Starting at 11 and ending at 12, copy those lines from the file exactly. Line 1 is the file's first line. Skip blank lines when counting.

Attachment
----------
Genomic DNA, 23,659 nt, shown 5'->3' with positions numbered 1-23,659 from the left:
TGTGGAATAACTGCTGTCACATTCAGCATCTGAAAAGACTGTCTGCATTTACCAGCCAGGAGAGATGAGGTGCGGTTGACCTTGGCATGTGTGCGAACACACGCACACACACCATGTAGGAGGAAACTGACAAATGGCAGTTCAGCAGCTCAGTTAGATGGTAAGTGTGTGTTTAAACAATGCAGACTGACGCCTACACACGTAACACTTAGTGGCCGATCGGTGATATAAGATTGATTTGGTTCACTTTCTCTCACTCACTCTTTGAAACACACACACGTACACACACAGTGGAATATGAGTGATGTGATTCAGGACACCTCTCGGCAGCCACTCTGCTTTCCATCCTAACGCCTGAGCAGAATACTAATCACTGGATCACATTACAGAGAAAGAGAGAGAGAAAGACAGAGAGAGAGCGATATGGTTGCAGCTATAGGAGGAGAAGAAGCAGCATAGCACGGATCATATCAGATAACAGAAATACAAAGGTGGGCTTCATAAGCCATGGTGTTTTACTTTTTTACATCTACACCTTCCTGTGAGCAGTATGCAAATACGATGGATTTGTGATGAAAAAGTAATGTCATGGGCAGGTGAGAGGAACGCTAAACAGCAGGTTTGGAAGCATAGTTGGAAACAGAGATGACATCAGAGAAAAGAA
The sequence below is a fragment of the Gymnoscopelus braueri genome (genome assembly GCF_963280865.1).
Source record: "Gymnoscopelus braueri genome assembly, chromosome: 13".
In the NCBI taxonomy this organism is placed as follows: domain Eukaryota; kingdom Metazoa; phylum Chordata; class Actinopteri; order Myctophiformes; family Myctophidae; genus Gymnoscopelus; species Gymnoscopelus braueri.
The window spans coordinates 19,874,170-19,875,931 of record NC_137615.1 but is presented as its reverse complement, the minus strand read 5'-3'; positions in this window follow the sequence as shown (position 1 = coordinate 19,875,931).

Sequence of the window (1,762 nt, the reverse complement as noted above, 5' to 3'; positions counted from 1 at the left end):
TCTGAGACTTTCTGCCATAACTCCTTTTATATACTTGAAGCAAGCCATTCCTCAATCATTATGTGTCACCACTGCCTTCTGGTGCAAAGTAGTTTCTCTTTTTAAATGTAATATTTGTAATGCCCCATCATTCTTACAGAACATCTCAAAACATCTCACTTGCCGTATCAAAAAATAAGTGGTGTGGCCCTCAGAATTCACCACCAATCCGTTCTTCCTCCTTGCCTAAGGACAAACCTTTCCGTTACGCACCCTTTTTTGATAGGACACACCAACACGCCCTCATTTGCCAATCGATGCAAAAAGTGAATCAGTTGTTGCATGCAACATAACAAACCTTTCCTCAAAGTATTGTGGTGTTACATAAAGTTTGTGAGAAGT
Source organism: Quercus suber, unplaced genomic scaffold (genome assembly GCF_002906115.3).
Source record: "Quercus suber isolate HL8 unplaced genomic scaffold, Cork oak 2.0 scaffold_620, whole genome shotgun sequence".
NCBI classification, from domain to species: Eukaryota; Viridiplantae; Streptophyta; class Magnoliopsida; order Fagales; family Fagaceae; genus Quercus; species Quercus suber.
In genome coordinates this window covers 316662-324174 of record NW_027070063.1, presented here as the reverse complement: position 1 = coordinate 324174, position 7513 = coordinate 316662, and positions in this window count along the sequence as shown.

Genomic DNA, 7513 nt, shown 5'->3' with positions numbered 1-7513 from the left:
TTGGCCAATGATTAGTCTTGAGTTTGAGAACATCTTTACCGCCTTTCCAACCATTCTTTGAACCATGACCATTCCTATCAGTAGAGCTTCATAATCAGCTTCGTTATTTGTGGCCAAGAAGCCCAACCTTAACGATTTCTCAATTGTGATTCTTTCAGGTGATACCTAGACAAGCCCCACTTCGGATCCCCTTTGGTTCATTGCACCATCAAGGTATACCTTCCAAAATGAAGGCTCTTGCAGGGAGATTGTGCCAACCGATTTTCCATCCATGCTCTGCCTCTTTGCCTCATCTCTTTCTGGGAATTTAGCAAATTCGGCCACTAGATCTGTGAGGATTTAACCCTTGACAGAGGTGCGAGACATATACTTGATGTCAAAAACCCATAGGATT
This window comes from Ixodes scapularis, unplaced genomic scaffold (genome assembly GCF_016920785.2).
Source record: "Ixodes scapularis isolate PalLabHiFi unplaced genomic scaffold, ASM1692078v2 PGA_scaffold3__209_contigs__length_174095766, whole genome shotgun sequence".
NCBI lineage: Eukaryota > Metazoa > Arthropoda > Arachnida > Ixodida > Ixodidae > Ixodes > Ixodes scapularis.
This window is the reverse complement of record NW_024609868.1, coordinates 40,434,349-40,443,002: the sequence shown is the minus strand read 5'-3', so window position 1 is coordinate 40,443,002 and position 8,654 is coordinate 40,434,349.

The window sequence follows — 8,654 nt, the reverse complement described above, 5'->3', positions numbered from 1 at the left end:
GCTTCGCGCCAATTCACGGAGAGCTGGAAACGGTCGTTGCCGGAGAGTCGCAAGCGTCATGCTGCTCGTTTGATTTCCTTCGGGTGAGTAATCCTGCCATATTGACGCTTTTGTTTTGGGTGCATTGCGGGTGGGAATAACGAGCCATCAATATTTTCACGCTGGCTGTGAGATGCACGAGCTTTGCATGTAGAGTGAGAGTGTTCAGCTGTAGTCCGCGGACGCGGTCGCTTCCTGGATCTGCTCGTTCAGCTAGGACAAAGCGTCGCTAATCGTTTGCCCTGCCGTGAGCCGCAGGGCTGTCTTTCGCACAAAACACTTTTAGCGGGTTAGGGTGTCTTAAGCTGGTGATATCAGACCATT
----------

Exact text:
NCBI classification, from domain to species: Eukaryota; Viridiplantae; Streptophyta; class Magnoliopsida; order Fagales; family Fagaceae; genus Quercus; species Quercus suber.
In genome coordinates this window covers 316662-324174 of record NW_027070063.1, presented here as the reverse complement: position 1 = coordinate 324174, position 7513 = coordinate 316662, and positions in this window count along the sequence as shown.